At our house, it only takes a few days for things to get out of place. I have figured out an easy and quick way to get things back in order.
I take my big plastic dish pan and starting with the dining room table, as that is where most of the clutter begins, I put everything that's out of place into the pan.
I walk around the room and place what stays in that room where it belongs and anything else that does not belong in that room, I put it into the pan.
I go from room to room and in just a few minutes, I have everything back where it belongs and have saved myself lots of steps.
Nice tip! I've used a sturdy laundry basket or large box to do the same.
After going through this I am determined not to put my children through this hardship. I have been sorting through all the stuff my husband and I have accumulated over the years. I have sold things at flea markets, yard sales, and given to our local Salvation Army. I have earned money not only by selling but finding things I probably would have bought in the near future.
I am more aware of the stuff I bring into my home now. I weigh each purchase. The best is I save time by not having to move "piles" from one area to the next. We enjoy are home more because we are not always stepping over things and battling clutter. Home is a calmer more spacious place to be.
By Pat W. from Eastern PA
Do you have a frugal story to share with the ThriftyFun community? Submit your essay here: http://www.thriftyfun.com/post_myfrugallife.ldml
Good idea. I too was faced with cleaning out my parent's huge overstuffed home. I donated to every charity that called, gave to my kids and the neighbors and threw stuff away. If anyone has trouble getting rid of something just look at it, contemplate the size of it, even if it is a shoebox and say to yourself "this item is taking up this much space in my home".
At my school, we are just about to start organizing our second annual Bring and Barter event. After the great success of the first one, we are hoping for even more happiness and learning from this one. The idea came to one of my colleagues and I after I gave her a spare tomato plant I had grown and, in return, she gave me a large jar of home-produced honey. Now, I thought that this trade was unfair as the actual monetary value of the honey was far higher than one tomato plant (even if it was in quite a big pot!) but her reasoning was that to get that one plant she would have had to buy seeds, compost, pots in several sizes and find somewhere to put them along the way. So as far as she was concerned the trade was fair.
This got us both thinking and within a month we had organized a Bring and Barter event. We invited everyone to bring ABSOLUTELY ANYTHING they wanted to trade, set up a table and then waited to see what happened. Two hours later, about 150 people of various shapes, sizes and ages left delighted with their 'bargains' and happy to leave unwanted or surplus items with other folk who wanted or needed them more. One of our colleagues who had been very dubious about the idea was amazed that he had managed to trade up a wooden spoon, value approx 50 cents (multiple swaps of course) to a jar of my mango jam, value around $5. Children had to think hard about what things were worth to them and to others and some learned the hard way when their swaps were turned down!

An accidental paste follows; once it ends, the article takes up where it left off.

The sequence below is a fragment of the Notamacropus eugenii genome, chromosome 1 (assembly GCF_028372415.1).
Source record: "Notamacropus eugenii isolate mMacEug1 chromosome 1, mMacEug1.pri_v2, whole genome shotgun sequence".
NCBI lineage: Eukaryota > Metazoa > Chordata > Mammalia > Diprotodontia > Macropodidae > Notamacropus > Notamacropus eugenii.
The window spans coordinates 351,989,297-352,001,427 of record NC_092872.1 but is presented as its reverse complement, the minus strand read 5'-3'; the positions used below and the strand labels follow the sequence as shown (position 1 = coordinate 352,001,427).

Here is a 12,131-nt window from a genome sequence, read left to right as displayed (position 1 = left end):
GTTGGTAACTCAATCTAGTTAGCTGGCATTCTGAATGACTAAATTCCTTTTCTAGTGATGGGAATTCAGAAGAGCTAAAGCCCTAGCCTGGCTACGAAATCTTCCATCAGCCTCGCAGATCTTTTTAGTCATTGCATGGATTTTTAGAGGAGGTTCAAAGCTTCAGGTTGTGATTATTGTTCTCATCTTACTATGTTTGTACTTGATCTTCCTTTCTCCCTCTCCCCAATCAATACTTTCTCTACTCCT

If you want to use the idea as a fundraiser or need to pay for a venue you could make a small charge for entry, perhaps $1-$2. It was a great way of bringing the community together and the children really got to understand the meaning of 'Fair Trade'. Best of all, there was no clearing up or disposing of unsold items as they were taken away by the participants!
By Mrs. Christmas from Slovenia, EU
What a great idea and I think it's unique.
I hate clutter; probably because I dislike dirt. Clutter makes it far harder to just keep up, and to find things. I have even read that it can cause stress. For me, clutter means I can't find what I'm looking for, or hiding something I forgot I have.
One thing I noticed in a movie based in Iceland that I just saw, is that there was a noticeable lack of extra STUFF in their homes and other places. We as Americans have so much extra stuff, but I am trying to use that vision of a stripped-down environment to inspire me.
What a great tip, especially now that I see scads of phone books sitting under mailboxes all over the place. Most have been there for weeks already, all wet from the rain.
By GreenGirls from Summerfield, FL
Editor's Note: Be sure to follow the links. If you don't have the name exact, it will take you to a phony site. You should see a photo of a mountain at the top of the correct page, not a bunch of links to unrelated subjects.
I'm going to try that here. I have called many times trying to get them to quit delivering them. But instead of quitting, they deliver more! Every year now I get 4 of the large phone books and 3 of the small ones (the small ones are identical to the big ones only smaller print------big waste of money)